U.S. Ambassador To China On Trying To Bridge Differences

Renee Montagne speaks with Gary Locke, U.S. ambassador to China, about U.S.-China relations and his efforts to bridge differences between the world's largest economies.

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RENEE MONTAGNE, HOST:

Before he became America's ambassador to China, Gary Locke was governor of Washington state and then U.S. Commerce secretary. As a diplomat, he faces many of the same challenges now as he did then. Tensions over China's currency and trade policies are routinely part of his job. In fact, during the government shutdown - when there was much talk about a possible U.S. default - some of China's leaders called for de-Americanizing the world economy, making currencies less dependent on the U.S. dollar.

We reached Ambassador Locke at the embassy in Beijing. I asked him how seriously he took that call, given that China is the biggest foreign holder of U.S. debt.

AMBASSADOR GARY LOCKE: Many leaders around the world were concerned about the possible default. But that did not happen, and the United States has never defaulted. And in fact, many countries still want to purchase U.S. treasuries. And China, while it is the largest foreign holders of treasuries, the amount that they actually hold is, I think, less than 7 percent. So we really need to put that into context.

MONTAGNE: Certainly, China and the U.S. are competitors. I mean, the world's leading economies, they would have dueling trade interests. There is one deal in the negotiating stage; the U.S. and several Pacific nations are in final stages of negotiating a trade deal. Now, China is not included in that. Do both of these nations have deals that exclude the other?

LOCKE: Well, actually, the United States is working very hard on a trans-Pacific partnership trade agreement with many countries of the Asia-Pacific region, including South America - really, the Pacific Rim. Any country is actually free to join this potential trade deal, if they can live up to the very high standards that are being negotiated and talked about - from labor rights, environmental protection, health and human safety standards, and protections for intellectual property. No one is excluded.

Countries are free to join, if they're willing to abide by and subscribe to these very high standards. China is actually interested and talked about it, but has felt - and has indicated recently - that they're not sure that they're ready to meet those standards.

MONTAGNE: We should remind our listeners that you are the first American of Chinese descent to hold the post of ambassador. And you made news a couple of years ago, when a photo of you surfaced as you were en route to China. You were photographed carrying your own backpack through the Seattle airport, paying for your own coffee at Starbucks. This was considered immensely newsworthy in China; it circulated around the Web. What did that say about you, or about China, or about their view of you? And I'm kind of also wondering if two years into this, you are seen the same way.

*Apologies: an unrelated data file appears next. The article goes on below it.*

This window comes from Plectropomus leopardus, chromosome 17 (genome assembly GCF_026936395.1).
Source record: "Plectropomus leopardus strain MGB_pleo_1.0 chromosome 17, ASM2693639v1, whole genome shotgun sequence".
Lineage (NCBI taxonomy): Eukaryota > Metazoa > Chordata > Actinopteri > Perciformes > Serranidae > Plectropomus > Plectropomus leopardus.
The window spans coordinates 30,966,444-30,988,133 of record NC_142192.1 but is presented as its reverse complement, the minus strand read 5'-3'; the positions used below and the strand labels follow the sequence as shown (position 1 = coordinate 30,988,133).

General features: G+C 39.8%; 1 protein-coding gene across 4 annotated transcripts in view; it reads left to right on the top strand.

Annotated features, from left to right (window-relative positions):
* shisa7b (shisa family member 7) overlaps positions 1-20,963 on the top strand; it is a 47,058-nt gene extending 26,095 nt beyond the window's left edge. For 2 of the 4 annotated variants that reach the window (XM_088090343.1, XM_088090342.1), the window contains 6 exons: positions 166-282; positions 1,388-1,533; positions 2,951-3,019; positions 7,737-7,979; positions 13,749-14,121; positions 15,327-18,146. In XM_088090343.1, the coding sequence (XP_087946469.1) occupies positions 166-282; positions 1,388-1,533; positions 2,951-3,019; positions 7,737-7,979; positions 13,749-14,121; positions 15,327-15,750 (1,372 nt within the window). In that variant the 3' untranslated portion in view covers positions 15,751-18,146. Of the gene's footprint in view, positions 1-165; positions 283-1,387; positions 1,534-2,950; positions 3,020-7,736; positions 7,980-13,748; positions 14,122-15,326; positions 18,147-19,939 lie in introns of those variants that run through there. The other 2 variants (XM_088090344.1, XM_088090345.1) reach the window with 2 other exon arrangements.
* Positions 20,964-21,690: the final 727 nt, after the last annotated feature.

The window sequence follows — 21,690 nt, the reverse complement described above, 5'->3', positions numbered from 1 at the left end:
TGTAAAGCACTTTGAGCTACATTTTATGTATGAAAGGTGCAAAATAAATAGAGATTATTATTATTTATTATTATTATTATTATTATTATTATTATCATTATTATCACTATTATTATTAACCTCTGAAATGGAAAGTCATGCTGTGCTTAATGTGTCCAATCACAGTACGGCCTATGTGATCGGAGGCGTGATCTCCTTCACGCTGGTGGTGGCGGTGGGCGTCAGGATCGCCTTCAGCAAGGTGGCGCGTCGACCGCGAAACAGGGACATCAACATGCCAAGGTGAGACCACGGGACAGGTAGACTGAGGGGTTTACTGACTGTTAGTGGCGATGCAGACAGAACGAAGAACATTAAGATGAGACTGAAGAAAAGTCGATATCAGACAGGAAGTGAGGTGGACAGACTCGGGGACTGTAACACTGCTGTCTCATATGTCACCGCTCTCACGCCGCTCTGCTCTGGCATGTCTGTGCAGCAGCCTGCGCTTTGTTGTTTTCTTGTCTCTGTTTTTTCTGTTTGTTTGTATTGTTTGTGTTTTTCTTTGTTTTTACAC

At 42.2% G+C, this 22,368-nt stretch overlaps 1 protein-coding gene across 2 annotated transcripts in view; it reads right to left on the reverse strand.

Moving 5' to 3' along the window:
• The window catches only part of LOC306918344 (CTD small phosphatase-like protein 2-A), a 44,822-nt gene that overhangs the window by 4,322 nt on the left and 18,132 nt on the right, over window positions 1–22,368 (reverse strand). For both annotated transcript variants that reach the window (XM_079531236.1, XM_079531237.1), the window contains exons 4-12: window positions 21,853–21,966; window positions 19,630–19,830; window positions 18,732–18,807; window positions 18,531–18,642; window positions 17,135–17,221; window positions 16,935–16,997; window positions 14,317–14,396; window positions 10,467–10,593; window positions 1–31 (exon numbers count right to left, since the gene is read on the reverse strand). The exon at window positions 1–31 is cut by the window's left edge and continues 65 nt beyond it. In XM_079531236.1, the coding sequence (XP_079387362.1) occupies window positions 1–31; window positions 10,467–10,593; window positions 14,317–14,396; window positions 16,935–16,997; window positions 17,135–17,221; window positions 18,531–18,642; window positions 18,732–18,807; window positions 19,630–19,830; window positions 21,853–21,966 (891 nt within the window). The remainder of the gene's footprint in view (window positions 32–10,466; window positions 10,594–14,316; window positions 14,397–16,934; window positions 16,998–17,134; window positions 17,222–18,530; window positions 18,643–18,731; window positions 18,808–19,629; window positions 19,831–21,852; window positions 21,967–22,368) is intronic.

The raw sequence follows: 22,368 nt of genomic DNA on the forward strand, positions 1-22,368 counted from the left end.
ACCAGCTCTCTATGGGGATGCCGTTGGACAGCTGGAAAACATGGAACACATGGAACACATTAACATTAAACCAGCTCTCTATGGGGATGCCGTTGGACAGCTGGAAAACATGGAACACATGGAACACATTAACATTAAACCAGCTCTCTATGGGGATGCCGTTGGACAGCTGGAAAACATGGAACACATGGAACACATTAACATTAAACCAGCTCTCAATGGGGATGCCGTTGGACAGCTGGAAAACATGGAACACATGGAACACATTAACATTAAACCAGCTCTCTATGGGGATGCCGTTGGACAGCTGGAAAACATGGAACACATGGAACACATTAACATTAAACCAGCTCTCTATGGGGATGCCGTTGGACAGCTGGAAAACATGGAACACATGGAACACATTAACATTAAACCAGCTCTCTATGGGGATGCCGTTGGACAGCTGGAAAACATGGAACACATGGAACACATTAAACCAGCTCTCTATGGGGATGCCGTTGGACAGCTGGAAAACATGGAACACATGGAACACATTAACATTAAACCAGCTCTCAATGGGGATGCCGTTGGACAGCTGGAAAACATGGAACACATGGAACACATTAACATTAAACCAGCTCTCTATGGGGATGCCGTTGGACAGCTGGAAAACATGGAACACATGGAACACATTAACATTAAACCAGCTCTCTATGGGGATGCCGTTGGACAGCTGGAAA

LOCKE: Well, that picture did create quite a stir because I didn't even know that picture was being taken. And I was at a Starbucks counter with my daughter, getting drinks for the family. And I had a backpack, and it had my 8-year-old daughter's favorite toys and special bunny. It just really shows how carefree and casual and relaxed Americans are.

MONTAGNE: By comparison, I presume, to higher-ups in China.

LOCKE: Well, I think the Chinese public aren't used to seeing their political leaders out and about, as we see our political leaders in the United States and other Western countries. So it was a bit of an eye-opener for them. And we're really trying to increase exposure to the West, to America. I'm really proud to say that since I've arrived as ambassador, we've made it much easier for the Chinese people to get a visa.

Before I arrived, the Chinese people sometimes had to wait 70 to 100 days just for a visa interview. If it takes a family - a Chinese family - 70 to 100 days to get a visa interview to go to Disneyland or Disney World, or go down the Grand Canyon, they're going to say forget it. We reduced that processing time down to less than five days.

We've had a 47 percent increase in tourists in 2012 over 2011. They're spending some $7,000 per visit. And I think part of the increase in tourism - which is money into those department stores, money for those hotel workers - it's because of the fact that it's so much easier, faster to get a visa.

MONTAGNE: Ambassador Locke, thank you very much for joining us.

LOCKE: My pleasure. Thank you very much, Renee.

MONTAGNE: Gary Locke is U.S. ambassador to China, speaking to us from the embassy in Beijing.

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